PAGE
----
The Final Station Review

By Cindy Minguez, 3 months ago
How would it feel to head to work on a seemingly ordinary day only to find yourself caught up in a desperate fight to keep yourself and others alive as you travel through once familiar landscape now turned into a literal war zone? This is what the protagonist must face in The Final Station. The title is the latest addition to the retro pixelated movement so popular this generation. It’s also the debut title of new developer Do My Best. So, how did they do?

The Final StationThe Final Station


In The Final Station, you run a train. The day starts out like any other. The alarm goes off, you stumble to the bathroom, get ready, and head off to work in a seemingly normal environment. But if you’re paying attention by reading posters, notes, etc. along the way, as well as just taking in your surroundings, you’ll soon realize that today is slightly askew from normal. You’ll notice references to “The Visitation” that occurred 106 years ago, a mysterious event that affects life to this day. You’ll see reminders for Visitation training, ads looking for people to work on Guardians, and it doesn’t take long to realize just how much construction exists underground, giving one the distinctly uneasy feeling that the world is full of shelters, but shelters from what? This sense of grimness is accentuated very well by the game’s style. Despite the apparent simplicity of the pixelated art, the whole world is dark, a darkness that contrasts jarringly with the beautiful blue sky and singing birds in the background. It’s plain from the very beginning that all is not right with the world. The mystery surrounding “The Visitation” is slowly revealed as the story progresses, clues gleaned from conversations and notes that you find along the way.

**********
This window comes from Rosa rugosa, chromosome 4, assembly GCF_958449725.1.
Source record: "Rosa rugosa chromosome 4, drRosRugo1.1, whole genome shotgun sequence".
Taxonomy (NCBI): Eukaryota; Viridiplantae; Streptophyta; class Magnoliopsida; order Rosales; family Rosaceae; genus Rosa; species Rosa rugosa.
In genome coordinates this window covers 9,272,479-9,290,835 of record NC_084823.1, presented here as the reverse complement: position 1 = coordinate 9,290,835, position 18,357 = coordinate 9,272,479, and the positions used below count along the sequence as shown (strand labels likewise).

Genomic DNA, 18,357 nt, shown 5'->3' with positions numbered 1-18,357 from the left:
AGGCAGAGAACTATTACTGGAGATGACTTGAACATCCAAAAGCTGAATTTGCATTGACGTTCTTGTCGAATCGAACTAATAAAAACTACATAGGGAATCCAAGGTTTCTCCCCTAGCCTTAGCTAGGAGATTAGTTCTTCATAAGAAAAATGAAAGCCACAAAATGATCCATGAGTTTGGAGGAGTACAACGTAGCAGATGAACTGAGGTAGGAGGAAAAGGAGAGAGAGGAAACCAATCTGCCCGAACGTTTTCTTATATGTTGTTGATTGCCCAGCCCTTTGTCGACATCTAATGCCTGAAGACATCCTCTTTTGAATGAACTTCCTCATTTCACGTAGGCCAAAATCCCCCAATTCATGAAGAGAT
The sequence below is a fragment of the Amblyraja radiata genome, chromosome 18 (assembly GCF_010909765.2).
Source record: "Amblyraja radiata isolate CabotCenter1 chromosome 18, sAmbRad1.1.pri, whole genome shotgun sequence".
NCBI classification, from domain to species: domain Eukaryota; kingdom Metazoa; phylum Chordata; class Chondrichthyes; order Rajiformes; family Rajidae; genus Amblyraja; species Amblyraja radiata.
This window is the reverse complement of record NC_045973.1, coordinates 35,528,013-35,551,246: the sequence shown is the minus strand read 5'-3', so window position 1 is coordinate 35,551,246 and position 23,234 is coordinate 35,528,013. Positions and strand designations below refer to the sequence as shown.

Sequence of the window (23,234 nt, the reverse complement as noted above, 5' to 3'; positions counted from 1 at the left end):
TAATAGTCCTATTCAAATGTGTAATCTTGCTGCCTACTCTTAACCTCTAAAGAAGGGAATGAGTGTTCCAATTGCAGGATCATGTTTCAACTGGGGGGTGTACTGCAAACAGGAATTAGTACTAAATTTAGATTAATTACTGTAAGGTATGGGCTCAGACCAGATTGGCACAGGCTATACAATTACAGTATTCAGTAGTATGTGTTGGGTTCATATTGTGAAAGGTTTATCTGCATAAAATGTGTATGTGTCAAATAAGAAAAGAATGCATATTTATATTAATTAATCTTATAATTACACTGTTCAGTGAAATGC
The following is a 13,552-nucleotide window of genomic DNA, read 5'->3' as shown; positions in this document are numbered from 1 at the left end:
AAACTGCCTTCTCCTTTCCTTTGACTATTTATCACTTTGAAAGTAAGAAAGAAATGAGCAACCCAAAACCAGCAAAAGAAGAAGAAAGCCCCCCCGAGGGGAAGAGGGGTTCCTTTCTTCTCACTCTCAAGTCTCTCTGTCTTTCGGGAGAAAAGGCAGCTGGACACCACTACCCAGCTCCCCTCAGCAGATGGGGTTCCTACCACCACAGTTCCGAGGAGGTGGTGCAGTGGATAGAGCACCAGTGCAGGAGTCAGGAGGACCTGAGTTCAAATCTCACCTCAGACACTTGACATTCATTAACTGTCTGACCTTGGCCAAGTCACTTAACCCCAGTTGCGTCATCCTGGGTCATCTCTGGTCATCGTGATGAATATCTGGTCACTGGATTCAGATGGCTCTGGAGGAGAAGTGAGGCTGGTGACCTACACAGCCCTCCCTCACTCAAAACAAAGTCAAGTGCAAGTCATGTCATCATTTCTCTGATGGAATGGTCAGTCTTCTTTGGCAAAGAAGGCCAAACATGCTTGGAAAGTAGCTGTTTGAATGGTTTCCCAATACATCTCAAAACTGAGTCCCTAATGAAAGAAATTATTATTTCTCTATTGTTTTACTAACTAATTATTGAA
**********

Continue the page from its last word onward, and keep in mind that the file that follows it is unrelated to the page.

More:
It gets really dark really fast.It gets really dark really fast.


Your mission in the game is simple: you must travel from Point A to Point B, keeping all of your passengers alive as you do so. This seems straightforward enough, considering the game is a side-scroller, but it’s easier said than done. The basic mechanic of the game is the same all the way through. On the train, you dispense food and medicine as needed to keep your passengers alive in addition to making adjustments to the train and the train’s atmosphere. At each stop, you will search every nook and cranny for money, food, and survivors. Occasionally, you will find shops. As you proceed, you’ll learn from television updates and rumors that “The Visitation” has returned, and the landscape through which you travel quickly becomes nightmarish, the terrain populated by everything from bloody bodies to destroyed tanks and skies as black as pitch. You also start seeing creatures that used to be people. They look like shadows – shadows with deadly intent. You must fight these things off as you search for the supplies to keep your passengers alive. You can punch, shoot, or throw things at them. Ammunition is a precious commodity, so you can’t just blast your way through. You’ve got to think it over, and, thankfully, running out of bullets doesn’t leave you completely helpless since punching can work really well against many enemies. Each stop also requires that you find the code that unlocks the train from the platform so that the journey can continue.